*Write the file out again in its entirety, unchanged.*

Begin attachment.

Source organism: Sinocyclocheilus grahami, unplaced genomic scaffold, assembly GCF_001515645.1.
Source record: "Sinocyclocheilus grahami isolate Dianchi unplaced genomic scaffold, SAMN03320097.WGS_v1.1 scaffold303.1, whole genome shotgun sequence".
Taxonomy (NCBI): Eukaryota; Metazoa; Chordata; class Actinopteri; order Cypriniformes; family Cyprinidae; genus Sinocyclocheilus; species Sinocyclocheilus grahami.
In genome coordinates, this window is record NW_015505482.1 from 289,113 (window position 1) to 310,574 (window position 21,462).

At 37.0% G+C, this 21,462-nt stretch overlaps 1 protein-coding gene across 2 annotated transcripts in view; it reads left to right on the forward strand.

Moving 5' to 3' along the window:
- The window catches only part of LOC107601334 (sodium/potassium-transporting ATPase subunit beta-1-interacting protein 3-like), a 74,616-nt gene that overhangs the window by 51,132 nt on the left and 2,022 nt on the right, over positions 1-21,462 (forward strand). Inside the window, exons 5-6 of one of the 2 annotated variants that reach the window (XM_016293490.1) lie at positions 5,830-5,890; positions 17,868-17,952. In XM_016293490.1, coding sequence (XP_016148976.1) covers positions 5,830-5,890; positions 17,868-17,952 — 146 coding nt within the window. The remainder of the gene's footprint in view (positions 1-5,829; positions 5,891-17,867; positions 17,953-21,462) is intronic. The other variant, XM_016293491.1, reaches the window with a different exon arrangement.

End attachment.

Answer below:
Source organism: Sinocyclocheilus grahami, unplaced genomic scaffold, assembly GCF_001515645.1.
Source record: "Sinocyclocheilus grahami isolate Dianchi unplaced genomic scaffold, SAMN03320097.WGS_v1.1 scaffold303.1, whole genome shotgun sequence".
Taxonomy (NCBI): Eukaryota; Metazoa; Chordata; class Actinopteri; order Cypriniformes; family Cyprinidae; genus Sinocyclocheilus; species Sinocyclocheilus grahami.
In genome coordinates, this window is record NW_015505482.1 from 289,113 (window position 1) to 310,574 (window position 21,462).

At 37.0% G+C, this 21,462-nt stretch overlaps 1 protein-coding gene across 2 annotated transcripts in view; it reads left to right on the forward strand.

Moving 5' to 3' along the window:
- The window catches only part of LOC107601334 (sodium/potassium-transporting ATPase subunit beta-1-interacting protein 3-like), a 74,616-nt gene that overhangs the window by 51,132 nt on the left and 2,022 nt on the right, over positions 1-21,462 (forward strand). Inside the window, exons 5-6 of one of the 2 annotated variants that reach the window (XM_016293490.1) lie at positions 5,830-5,890; positions 17,868-17,952. In XM_016293490.1, coding sequence (XP_016148976.1) covers positions 5,830-5,890; positions 17,868-17,952 — 146 coding nt within the window. The remainder of the gene's footprint in view (positions 1-5,829; positions 5,891-17,867; positions 17,953-21,462) is intronic. The other variant, XM_016293491.1, reaches the window with a different exon arrangement.